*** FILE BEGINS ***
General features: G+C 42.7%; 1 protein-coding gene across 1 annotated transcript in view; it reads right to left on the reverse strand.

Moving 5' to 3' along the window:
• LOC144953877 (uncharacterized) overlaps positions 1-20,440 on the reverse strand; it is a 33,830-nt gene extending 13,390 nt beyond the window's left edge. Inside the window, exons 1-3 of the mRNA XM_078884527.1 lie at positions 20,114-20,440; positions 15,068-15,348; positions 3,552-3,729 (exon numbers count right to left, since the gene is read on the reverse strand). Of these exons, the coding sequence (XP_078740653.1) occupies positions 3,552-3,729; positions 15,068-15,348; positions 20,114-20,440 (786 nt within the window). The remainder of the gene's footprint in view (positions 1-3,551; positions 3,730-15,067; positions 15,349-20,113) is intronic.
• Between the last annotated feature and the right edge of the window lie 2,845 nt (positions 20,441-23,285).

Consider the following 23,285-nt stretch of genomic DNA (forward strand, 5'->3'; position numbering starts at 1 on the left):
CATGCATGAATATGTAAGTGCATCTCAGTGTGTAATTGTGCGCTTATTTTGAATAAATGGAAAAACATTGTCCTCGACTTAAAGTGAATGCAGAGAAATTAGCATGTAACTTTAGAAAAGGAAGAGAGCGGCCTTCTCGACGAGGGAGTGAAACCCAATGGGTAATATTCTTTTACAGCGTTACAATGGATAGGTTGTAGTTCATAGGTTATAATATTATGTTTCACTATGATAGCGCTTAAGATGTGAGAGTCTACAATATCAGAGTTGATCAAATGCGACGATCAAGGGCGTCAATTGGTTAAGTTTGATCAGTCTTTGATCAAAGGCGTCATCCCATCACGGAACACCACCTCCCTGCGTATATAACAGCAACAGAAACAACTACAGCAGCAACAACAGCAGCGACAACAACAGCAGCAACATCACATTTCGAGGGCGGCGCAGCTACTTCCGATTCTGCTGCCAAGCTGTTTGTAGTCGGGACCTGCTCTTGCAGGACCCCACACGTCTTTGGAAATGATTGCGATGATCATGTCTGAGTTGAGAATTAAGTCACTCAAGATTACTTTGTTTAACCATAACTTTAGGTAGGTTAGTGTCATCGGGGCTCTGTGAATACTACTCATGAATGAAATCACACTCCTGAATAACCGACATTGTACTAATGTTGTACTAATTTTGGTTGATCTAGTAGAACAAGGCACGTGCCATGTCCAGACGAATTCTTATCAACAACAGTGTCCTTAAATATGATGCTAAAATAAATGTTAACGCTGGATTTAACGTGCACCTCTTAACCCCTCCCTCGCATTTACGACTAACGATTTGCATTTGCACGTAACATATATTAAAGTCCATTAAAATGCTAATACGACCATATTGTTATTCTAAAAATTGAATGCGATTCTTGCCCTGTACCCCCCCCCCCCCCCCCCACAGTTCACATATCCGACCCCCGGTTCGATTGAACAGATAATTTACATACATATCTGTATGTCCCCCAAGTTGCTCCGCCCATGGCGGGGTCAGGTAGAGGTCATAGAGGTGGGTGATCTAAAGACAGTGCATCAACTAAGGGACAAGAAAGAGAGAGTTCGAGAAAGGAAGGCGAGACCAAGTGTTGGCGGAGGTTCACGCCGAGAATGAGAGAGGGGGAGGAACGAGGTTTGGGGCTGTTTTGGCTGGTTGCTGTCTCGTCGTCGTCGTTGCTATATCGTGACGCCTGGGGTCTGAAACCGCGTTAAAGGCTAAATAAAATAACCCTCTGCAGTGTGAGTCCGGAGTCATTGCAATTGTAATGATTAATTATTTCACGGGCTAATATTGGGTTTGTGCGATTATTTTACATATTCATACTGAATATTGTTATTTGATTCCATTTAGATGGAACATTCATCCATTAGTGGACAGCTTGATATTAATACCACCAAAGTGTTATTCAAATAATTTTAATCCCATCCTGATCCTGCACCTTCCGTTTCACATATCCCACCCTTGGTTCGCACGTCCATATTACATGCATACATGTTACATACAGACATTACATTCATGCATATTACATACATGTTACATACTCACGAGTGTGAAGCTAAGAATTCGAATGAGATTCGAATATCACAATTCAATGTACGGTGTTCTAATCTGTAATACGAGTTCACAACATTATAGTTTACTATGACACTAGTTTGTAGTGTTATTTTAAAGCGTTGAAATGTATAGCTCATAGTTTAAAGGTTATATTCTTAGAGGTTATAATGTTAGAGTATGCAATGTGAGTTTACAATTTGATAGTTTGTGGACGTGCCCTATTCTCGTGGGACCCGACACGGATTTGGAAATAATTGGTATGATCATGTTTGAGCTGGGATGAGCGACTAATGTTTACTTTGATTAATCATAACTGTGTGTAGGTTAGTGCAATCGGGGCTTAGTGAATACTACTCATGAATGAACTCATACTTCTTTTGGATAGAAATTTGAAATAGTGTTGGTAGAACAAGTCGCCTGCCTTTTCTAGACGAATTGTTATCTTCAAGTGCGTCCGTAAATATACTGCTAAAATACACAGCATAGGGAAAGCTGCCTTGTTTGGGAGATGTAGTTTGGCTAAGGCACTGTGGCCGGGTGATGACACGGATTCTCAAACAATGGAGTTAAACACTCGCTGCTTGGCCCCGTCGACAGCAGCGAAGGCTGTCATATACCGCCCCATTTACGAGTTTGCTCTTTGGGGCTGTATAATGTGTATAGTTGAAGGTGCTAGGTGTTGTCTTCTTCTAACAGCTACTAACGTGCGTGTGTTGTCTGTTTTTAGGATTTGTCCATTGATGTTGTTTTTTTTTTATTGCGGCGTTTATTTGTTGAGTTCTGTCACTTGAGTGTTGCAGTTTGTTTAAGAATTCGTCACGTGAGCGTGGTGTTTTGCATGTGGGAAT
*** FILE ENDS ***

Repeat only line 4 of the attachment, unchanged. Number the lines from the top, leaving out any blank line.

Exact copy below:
• Between the last annotated feature and the right edge of the window lie 2,845 nt (positions 20,441-23,285).